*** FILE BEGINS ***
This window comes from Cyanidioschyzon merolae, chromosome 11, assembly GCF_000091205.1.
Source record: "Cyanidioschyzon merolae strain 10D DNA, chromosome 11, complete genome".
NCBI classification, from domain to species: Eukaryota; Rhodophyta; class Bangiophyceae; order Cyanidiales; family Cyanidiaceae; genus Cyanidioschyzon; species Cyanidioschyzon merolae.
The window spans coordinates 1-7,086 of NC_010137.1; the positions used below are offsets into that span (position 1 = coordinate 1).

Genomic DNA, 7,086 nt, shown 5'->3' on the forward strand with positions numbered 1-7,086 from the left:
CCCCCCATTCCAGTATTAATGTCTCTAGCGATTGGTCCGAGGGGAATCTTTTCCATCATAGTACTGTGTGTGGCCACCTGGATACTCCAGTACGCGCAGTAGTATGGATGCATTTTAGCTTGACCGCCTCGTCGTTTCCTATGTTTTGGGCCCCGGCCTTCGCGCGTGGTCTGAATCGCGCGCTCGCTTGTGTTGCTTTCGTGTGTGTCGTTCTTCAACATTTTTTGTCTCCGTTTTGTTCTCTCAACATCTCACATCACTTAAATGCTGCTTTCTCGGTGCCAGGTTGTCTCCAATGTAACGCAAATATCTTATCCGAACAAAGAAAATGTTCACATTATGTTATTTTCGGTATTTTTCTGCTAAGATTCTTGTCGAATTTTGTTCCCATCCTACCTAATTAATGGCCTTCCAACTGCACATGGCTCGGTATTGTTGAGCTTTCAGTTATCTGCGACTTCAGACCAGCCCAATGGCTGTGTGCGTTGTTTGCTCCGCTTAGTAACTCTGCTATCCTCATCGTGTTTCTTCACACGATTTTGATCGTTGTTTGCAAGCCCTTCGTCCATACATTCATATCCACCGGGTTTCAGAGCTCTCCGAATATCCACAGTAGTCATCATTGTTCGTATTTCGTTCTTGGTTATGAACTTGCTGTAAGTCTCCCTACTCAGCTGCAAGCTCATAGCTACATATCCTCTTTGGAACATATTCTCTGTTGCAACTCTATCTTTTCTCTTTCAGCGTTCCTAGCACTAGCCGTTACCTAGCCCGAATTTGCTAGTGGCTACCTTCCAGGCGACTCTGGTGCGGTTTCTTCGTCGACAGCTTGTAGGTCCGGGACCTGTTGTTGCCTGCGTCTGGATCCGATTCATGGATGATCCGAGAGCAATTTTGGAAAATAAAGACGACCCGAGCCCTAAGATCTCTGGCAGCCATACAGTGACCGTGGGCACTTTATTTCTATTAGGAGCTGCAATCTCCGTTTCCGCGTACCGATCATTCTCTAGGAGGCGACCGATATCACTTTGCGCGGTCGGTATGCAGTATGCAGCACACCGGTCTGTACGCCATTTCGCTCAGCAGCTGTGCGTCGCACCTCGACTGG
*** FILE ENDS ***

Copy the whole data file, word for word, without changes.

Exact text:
This window comes from Cyanidioschyzon merolae, chromosome 11, assembly GCF_000091205.1.
Source record: "Cyanidioschyzon merolae strain 10D DNA, chromosome 11, complete genome".
NCBI classification, from domain to species: Eukaryota; Rhodophyta; class Bangiophyceae; order Cyanidiales; family Cyanidiaceae; genus Cyanidioschyzon; species Cyanidioschyzon merolae.
The window spans coordinates 1-7,086 of NC_010137.1; the positions used below are offsets into that span (position 1 = coordinate 1).

Genomic DNA, 7,086 nt, shown 5'->3' on the forward strand with positions numbered 1-7,086 from the left:
CCCCCCATTCCAGTATTAATGTCTCTAGCGATTGGTCCGAGGGGAATCTTTTCCATCATAGTACTGTGTGTGGCCACCTGGATACTCCAGTACGCGCAGTAGTATGGATGCATTTTAGCTTGACCGCCTCGTCGTTTCCTATGTTTTGGGCCCCGGCCTTCGCGCGTGGTCTGAATCGCGCGCTCGCTTGTGTTGCTTTCGTGTGTGTCGTTCTTCAACATTTTTTGTCTCCGTTTTGTTCTCTCAACATCTCACATCACTTAAATGCTGCTTTCTCGGTGCCAGGTTGTCTCCAATGTAACGCAAATATCTTATCCGAACAAAGAAAATGTTCACATTATGTTATTTTCGGTATTTTTCTGCTAAGATTCTTGTCGAATTTTGTTCCCATCCTACCTAATTAATGGCCTTCCAACTGCACATGGCTCGGTATTGTTGAGCTTTCAGTTATCTGCGACTTCAGACCAGCCCAATGGCTGTGTGCGTTGTTTGCTCCGCTTAGTAACTCTGCTATCCTCATCGTGTTTCTTCACACGATTTTGATCGTTGTTTGCAAGCCCTTCGTCCATACATTCATATCCACCGGGTTTCAGAGCTCTCCGAATATCCACAGTAGTCATCATTGTTCGTATTTCGTTCTTGGTTATGAACTTGCTGTAAGTCTCCCTACTCAGCTGCAAGCTCATAGCTACATATCCTCTTTGGAACATATTCTCTGTTGCAACTCTATCTTTTCTCTTTCAGCGTTCCTAGCACTAGCCGTTACCTAGCCCGAATTTGCTAGTGGCTACCTTCCAGGCGACTCTGGTGCGGTTTCTTCGTCGACAGCTTGTAGGTCCGGGACCTGTTGTTGCCTGCGTCTGGATCCGATTCATGGATGATCCGAGAGCAATTTTGGAAAATAAAGACGACCCGAGCCCTAAGATCTCTGGCAGCCATACAGTGACCGTGGGCACTTTATTTCTATTAGGAGCTGCAATCTCCGTTTCCGCGTACCGATCATTCTCTAGGAGGCGACCGATATCACTTTGCGCGGTCGGTATGCAGTATGCAGCACACCGGTCTGTACGCCATTTCGCTCAGCAGCTGTGCGTCGCACCTCGACTGG